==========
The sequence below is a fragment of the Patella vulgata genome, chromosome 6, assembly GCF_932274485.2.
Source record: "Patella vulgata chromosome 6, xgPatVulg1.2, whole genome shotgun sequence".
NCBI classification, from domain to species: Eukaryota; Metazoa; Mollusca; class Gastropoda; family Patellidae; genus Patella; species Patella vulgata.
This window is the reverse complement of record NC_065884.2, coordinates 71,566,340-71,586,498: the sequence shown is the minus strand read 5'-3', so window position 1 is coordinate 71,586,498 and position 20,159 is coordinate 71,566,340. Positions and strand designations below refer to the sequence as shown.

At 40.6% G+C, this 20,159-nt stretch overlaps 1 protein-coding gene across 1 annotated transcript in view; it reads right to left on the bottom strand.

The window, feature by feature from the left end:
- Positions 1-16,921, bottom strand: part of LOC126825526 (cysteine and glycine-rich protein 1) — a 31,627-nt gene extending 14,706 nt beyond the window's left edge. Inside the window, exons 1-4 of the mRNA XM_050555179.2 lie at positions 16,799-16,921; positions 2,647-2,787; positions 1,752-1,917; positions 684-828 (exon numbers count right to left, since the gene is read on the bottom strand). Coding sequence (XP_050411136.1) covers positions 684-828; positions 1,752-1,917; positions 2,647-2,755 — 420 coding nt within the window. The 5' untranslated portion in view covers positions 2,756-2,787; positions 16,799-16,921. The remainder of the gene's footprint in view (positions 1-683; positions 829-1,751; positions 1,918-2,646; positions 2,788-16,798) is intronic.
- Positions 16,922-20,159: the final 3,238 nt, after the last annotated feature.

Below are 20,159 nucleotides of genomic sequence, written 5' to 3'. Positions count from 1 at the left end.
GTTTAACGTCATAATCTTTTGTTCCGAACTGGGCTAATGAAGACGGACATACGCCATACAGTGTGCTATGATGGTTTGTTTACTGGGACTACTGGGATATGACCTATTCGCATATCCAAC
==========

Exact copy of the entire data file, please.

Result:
The sequence below is a fragment of the Patella vulgata genome, chromosome 6, assembly GCF_932274485.2.
Source record: "Patella vulgata chromosome 6, xgPatVulg1.2, whole genome shotgun sequence".
NCBI classification, from domain to species: Eukaryota; Metazoa; Mollusca; class Gastropoda; family Patellidae; genus Patella; species Patella vulgata.
This window is the reverse complement of record NC_065884.2, coordinates 71,566,340-71,586,498: the sequence shown is the minus strand read 5'-3', so window position 1 is coordinate 71,586,498 and position 20,159 is coordinate 71,566,340. Positions and strand designations below refer to the sequence as shown.

At 40.6% G+C, this 20,159-nt stretch overlaps 1 protein-coding gene across 1 annotated transcript in view; it reads right to left on the bottom strand.

The window, feature by feature from the left end:
- Positions 1-16,921, bottom strand: part of LOC126825526 (cysteine and glycine-rich protein 1) — a 31,627-nt gene extending 14,706 nt beyond the window's left edge. Inside the window, exons 1-4 of the mRNA XM_050555179.2 lie at positions 16,799-16,921; positions 2,647-2,787; positions 1,752-1,917; positions 684-828 (exon numbers count right to left, since the gene is read on the bottom strand). Coding sequence (XP_050411136.1) covers positions 684-828; positions 1,752-1,917; positions 2,647-2,755 — 420 coding nt within the window. The 5' untranslated portion in view covers positions 2,756-2,787; positions 16,799-16,921. The remainder of the gene's footprint in view (positions 1-683; positions 829-1,751; positions 1,918-2,646; positions 2,788-16,798) is intronic.
- Positions 16,922-20,159: the final 3,238 nt, after the last annotated feature.

Below are 20,159 nucleotides of genomic sequence, written 5' to 3'. Positions count from 1 at the left end.
GTTTAACGTCATAATCTTTTGTTCCGAACTGGGCTAATGAAGACGGACATACGCCATACAGTGTGCTATGATGGTTTGTTTACTGGGACTACTGGGATATGACCTATTCGCATATCCAAC